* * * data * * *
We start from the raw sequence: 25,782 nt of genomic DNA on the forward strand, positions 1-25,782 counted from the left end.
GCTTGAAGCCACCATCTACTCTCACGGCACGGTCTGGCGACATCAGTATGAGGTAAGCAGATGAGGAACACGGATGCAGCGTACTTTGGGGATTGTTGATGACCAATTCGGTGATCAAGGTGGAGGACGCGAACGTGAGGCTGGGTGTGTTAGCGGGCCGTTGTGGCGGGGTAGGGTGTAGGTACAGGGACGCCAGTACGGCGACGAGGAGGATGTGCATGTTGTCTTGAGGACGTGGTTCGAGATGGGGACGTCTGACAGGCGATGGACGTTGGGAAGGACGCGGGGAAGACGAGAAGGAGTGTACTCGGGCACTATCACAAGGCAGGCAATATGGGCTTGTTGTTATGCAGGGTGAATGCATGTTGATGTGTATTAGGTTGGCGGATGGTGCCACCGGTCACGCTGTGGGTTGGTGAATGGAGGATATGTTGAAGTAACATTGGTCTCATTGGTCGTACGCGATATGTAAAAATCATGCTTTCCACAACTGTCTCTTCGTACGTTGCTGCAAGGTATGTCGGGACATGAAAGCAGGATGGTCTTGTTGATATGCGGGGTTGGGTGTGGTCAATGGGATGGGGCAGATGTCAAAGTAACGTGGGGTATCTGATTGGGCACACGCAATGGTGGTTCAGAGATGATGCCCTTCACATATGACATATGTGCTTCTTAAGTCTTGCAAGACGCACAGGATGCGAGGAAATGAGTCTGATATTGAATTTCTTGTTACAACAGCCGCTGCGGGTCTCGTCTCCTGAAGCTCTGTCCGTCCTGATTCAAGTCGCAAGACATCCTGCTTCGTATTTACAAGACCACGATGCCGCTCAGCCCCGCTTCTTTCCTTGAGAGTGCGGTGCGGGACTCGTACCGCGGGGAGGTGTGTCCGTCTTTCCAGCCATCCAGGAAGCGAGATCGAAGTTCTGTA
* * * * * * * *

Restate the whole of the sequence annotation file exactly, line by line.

We start from the raw sequence: 25,782 nt of genomic DNA on the forward strand, positions 1-25,782 counted from the left end.
GCTTGAAGCCACCATCTACTCTCACGGCACGGTCTGGCGACATCAGTATGAGGTAAGCAGATGAGGAACACGGATGCAGCGTACTTTGGGGATTGTTGATGACCAATTCGGTGATCAAGGTGGAGGACGCGAACGTGAGGCTGGGTGTGTTAGCGGGCCGTTGTGGCGGGGTAGGGTGTAGGTACAGGGACGCCAGTACGGCGACGAGGAGGATGTGCATGTTGTCTTGAGGACGTGGTTCGAGATGGGGACGTCTGACAGGCGATGGACGTTGGGAAGGACGCGGGGAAGACGAGAAGGAGTGTACTCGGGCACTATCACAAGGCAGGCAATATGGGCTTGTTGTTATGCAGGGTGAATGCATGTTGATGTGTATTAGGTTGGCGGATGGTGCCACCGGTCACGCTGTGGGTTGGTGAATGGAGGATATGTTGAAGTAACATTGGTCTCATTGGTCGTACGCGATATGTAAAAATCATGCTTTCCACAACTGTCTCTTCGTACGTTGCTGCAAGGTATGTCGGGACATGAAAGCAGGATGGTCTTGTTGATATGCGGGGTTGGGTGTGGTCAATGGGATGGGGCAGATGTCAAAGTAACGTGGGGTATCTGATTGGGCACACGCAATGGTGGTTCAGAGATGATGCCCTTCACATATGACATATGTGCTTCTTAAGTCTTGCAAGACGCACAGGATGCGAGGAAATGAGTCTGATATTGAATTTCTTGTTACAACAGCCGCTGCGGGTCTCGTCTCCTGAAGCTCTGTCCGTCCTGATTCAAGTCGCAAGACATCCTGCTTCGTATTTACAAGACCACGATGCCGCTCAGCCCCGCTTCTTTCCTTGAGAGTGCGGTGCGGGACTCGTACCGCGGGGAGGTGTGTCCGTCTTTCCAGCCATCCAGGAAGCGAGATCGAAGTTCTGTA